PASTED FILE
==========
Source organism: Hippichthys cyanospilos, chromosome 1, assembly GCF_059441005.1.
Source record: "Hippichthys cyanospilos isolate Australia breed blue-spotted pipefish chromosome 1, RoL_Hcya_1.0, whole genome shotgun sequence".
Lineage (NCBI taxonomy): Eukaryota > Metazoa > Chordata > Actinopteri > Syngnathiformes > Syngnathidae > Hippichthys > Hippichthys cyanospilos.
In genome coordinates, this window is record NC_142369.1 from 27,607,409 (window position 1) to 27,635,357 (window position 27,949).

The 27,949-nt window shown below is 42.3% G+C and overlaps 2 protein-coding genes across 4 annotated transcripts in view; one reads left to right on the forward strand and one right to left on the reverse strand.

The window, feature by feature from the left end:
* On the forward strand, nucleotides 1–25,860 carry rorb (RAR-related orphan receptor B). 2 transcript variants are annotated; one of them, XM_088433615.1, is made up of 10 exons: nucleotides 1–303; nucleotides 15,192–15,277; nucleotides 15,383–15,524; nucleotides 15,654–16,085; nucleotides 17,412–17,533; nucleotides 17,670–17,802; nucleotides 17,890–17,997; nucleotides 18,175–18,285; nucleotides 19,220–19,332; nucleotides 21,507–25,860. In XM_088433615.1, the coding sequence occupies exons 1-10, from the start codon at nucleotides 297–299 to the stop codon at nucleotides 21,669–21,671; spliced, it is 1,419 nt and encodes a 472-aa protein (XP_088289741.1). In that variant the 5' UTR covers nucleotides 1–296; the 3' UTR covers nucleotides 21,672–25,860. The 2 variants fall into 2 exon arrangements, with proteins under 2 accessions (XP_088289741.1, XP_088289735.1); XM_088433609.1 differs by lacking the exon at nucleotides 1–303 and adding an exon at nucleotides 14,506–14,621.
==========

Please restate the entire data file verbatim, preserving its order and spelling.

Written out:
Source organism: Hippichthys cyanospilos, chromosome 1, assembly GCF_059441005.1.
Source record: "Hippichthys cyanospilos isolate Australia breed blue-spotted pipefish chromosome 1, RoL_Hcya_1.0, whole genome shotgun sequence".
Lineage (NCBI taxonomy): Eukaryota > Metazoa > Chordata > Actinopteri > Syngnathiformes > Syngnathidae > Hippichthys > Hippichthys cyanospilos.
In genome coordinates, this window is record NC_142369.1 from 27,607,409 (window position 1) to 27,635,357 (window position 27,949).

The 27,949-nt window shown below is 42.3% G+C and overlaps 2 protein-coding genes across 4 annotated transcripts in view; one reads left to right on the forward strand and one right to left on the reverse strand.

The window, feature by feature from the left end:
* On the forward strand, nucleotides 1–25,860 carry rorb (RAR-related orphan receptor B). 2 transcript variants are annotated; one of them, XM_088433615.1, is made up of 10 exons: nucleotides 1–303; nucleotides 15,192–15,277; nucleotides 15,383–15,524; nucleotides 15,654–16,085; nucleotides 17,412–17,533; nucleotides 17,670–17,802; nucleotides 17,890–17,997; nucleotides 18,175–18,285; nucleotides 19,220–19,332; nucleotides 21,507–25,860. In XM_088433615.1, the coding sequence occupies exons 1-10, from the start codon at nucleotides 297–299 to the stop codon at nucleotides 21,669–21,671; spliced, it is 1,419 nt and encodes a 472-aa protein (XP_088289741.1). In that variant the 5' UTR covers nucleotides 1–296; the 3' UTR covers nucleotides 21,672–25,860. The 2 variants fall into 2 exon arrangements, with proteins under 2 accessions (XP_088289741.1, XP_088289735.1); XM_088433609.1 differs by lacking the exon at nucleotides 1–303 and adding an exon at nucleotides 14,506–14,621.